Food truck owner frets over family's struggle to eat in Venezuela
Posted August 7, 2016
In Venezuela, falling oil prices, and, some say, the government's failure, have led to a very troubled economy and food shortages for common people.
Triangle-area relatives, including Maricol Tinea, owner of The Corner Venezuelan food truck, watch with growing desperation the struggle from afar.
"La situacion es bastante dificil," Tinea said, explaining that the situation in her home country is very difficult.
Venezuelans suffer from shortages of food and medicine. Many have crossed into neighboring Colombia in search of supplies.
The pack of flour that cost Tinea about $4 in the United States would be hard to find in Venezuela. Her family would have to pay about $18 if they could it on the black market, she tells me.
Tinea realizes how lucky she is to have easy access to the ingredients for her traditional arepas, a treat she calls a celebration of her culture.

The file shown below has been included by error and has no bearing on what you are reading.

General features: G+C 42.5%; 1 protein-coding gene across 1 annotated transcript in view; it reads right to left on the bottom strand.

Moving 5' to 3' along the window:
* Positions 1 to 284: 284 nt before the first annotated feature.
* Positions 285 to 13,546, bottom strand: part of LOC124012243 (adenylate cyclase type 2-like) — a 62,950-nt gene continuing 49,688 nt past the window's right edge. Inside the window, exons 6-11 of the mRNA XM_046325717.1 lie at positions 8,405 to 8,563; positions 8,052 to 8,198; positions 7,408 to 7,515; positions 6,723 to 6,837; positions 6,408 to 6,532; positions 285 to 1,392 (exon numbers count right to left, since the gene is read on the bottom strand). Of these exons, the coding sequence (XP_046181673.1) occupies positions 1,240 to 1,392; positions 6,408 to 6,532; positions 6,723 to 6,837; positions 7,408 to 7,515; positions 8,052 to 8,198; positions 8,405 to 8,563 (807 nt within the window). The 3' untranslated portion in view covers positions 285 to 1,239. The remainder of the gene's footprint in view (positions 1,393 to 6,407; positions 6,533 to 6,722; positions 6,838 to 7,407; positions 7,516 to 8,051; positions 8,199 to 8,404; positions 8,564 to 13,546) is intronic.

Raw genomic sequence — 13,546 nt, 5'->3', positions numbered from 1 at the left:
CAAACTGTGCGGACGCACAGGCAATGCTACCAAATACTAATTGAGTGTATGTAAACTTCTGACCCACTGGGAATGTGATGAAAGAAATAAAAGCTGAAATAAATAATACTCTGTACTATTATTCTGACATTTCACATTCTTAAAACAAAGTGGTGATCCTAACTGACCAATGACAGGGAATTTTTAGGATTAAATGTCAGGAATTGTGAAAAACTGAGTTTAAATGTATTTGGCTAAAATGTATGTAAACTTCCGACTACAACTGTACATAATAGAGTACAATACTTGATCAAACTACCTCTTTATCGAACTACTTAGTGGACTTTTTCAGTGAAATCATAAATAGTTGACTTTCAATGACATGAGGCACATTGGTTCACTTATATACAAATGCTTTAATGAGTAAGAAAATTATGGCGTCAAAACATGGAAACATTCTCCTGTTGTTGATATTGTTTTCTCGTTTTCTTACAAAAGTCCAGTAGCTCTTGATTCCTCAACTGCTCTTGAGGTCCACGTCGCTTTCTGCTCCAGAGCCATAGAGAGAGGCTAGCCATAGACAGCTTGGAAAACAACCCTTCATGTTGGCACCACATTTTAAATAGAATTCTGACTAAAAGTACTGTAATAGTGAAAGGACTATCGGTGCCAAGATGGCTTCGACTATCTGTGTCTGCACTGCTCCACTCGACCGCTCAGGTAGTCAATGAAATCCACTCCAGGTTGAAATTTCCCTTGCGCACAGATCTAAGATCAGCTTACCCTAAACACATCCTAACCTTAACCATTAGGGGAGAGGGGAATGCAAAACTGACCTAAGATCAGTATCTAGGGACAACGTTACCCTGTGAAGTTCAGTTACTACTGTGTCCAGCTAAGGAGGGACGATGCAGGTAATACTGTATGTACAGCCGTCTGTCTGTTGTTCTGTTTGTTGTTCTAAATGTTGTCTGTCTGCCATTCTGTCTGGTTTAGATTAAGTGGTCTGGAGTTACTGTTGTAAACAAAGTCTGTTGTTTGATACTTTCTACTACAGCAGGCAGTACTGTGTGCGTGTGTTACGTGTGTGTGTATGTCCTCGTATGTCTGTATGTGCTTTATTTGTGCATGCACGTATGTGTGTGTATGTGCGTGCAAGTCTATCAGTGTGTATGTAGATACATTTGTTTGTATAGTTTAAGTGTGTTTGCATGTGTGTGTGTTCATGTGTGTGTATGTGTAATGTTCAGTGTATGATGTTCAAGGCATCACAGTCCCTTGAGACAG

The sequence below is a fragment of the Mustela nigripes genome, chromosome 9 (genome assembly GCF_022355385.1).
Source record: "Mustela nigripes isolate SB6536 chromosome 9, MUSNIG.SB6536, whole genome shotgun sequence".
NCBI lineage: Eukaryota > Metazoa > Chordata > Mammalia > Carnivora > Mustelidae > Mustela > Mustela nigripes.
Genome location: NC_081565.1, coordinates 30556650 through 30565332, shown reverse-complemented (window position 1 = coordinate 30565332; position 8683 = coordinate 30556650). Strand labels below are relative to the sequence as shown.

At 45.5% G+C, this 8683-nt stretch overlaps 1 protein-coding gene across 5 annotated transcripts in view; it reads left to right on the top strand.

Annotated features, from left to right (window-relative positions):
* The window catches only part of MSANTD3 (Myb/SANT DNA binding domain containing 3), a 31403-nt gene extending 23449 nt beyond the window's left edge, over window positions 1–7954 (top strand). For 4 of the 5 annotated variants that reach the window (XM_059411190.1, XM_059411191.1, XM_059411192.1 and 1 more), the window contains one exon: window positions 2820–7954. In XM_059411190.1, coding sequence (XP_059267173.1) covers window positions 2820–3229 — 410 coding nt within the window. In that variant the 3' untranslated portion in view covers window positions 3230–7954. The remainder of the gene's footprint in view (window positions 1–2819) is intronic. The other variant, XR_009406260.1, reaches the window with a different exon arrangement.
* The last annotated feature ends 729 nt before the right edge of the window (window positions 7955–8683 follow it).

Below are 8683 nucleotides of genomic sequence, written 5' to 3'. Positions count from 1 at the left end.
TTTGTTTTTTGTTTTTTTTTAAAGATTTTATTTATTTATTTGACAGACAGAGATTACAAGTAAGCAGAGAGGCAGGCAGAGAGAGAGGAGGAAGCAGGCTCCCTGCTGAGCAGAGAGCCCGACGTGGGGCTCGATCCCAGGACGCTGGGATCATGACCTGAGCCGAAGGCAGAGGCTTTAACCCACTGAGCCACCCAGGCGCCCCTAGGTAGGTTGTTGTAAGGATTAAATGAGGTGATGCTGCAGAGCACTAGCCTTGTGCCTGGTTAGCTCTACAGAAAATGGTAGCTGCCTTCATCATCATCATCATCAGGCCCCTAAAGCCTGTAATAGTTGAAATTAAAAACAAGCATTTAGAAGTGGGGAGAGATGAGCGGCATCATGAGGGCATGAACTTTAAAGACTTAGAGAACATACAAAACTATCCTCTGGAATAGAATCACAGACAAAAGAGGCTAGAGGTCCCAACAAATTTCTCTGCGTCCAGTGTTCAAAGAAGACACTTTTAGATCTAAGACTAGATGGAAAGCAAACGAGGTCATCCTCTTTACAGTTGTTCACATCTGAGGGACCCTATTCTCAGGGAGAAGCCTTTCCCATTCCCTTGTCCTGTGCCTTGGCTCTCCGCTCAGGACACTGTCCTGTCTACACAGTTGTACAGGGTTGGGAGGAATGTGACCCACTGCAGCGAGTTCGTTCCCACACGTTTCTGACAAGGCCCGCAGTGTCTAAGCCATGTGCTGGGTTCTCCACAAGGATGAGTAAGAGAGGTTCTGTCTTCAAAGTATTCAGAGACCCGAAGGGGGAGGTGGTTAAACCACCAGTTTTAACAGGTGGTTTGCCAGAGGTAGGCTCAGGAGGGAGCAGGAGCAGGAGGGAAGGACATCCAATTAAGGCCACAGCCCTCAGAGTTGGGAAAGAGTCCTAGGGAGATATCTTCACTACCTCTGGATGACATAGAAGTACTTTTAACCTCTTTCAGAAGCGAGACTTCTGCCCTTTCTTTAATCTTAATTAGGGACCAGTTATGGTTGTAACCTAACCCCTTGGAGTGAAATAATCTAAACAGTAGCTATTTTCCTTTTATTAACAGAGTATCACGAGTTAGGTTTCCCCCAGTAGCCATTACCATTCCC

"La arepa que es nuestra tradicion," she said.
Other Venezuelans in the Triangle come to her food truck often in disbelief over reports. She confirms the reports through the struggle of her 80-year-old father.
Tinea says she would like to send food packages to her family, but the government restrictions in Venezuela do not allow her to do so. And she fears that the world doesn't seem to know that many in Venezuela are struggling just to get food.